KABUL, Afghanistan — Afghan President Hamid Karzai has set conditions for signing a security deal with the United States, including an end to military operations on Afghan homes and cooperation on peace and election processes, a spokesman said Saturday.
Karzai will explain the conditions to a grand assembly that will advise on whether to accept the deal in a closing speech planned for Sunday, presidential spokesman Aimal Faizy told AFP.
After months of negotiations, Kabul and Washington this week agreed the terms of a Bilateral Security Agreement (BSA) which will define any American military presence in Afghanistan after U.S.-led NATO combat troops exit at the end of 2014.
The Afghan president will explain "why the end of military operations on Afghan homes, the sincere cooperation of the U.S. in the peace process and in transparent elections are the conditions set for the Afghanistan to sign the agreement," Faizy said.
Karzai will also explain why he wants the signing of the pact to take place after the country's elections in April, the spokesman said.
In his opening statement on Thursday, Karzai told the loya jirga gathering of about 2,500 chieftains, tribal elders and politicians that the painstakingly negotiated deal would not be signed until after the elections.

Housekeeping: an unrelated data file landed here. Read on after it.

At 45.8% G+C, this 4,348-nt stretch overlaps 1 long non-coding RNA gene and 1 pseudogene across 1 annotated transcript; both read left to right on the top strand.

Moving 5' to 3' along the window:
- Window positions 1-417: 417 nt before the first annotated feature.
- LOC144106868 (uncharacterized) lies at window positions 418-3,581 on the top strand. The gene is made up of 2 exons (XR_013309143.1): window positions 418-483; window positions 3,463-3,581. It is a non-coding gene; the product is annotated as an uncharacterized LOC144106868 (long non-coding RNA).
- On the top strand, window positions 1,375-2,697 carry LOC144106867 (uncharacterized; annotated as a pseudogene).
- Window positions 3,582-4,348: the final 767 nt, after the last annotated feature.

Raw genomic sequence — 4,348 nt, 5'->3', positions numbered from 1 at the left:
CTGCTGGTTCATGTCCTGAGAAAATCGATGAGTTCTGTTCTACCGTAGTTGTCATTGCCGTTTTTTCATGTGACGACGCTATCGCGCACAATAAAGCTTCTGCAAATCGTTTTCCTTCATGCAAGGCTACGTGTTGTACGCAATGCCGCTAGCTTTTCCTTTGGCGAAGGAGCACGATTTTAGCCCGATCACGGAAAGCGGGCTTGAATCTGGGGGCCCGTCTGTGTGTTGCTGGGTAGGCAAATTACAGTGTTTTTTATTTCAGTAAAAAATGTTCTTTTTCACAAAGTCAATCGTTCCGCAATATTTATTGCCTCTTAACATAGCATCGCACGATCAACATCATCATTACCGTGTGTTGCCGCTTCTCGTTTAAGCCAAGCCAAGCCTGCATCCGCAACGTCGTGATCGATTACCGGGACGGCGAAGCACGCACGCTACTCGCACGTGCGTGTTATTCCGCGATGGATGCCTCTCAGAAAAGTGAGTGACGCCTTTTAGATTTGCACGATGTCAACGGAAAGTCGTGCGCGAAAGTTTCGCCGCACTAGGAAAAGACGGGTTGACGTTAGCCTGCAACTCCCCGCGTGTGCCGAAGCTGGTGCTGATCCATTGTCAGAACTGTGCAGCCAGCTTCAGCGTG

His comments irritated Washington, who warned Kabul to act quickly to sign the pact, with senior officials hinting that delaying the beyond the end of this year could mean no U.S. troops would be present after 2014.
The White House said it needed a swift decision from Karzai to start planning the movement of any US troops, and warned that President Barack Obama had not yet decided whether or not to keep American forces in Afghanistan.
Afghanistan goes to the polls on April 5 to elect a successor to Karzai, who must step down after his two terms. A credible election is seen as crucial to the country's future stability.
The jirga is to give its decision Sunday on the BSA, the text of which was only agreed after months of tortuous negotiations with Washington.
It is widely expected to approve it, though possibly with recommendations or conditions, after which it must also be approved by the Afghan parliament before Karzai can sign it into effect.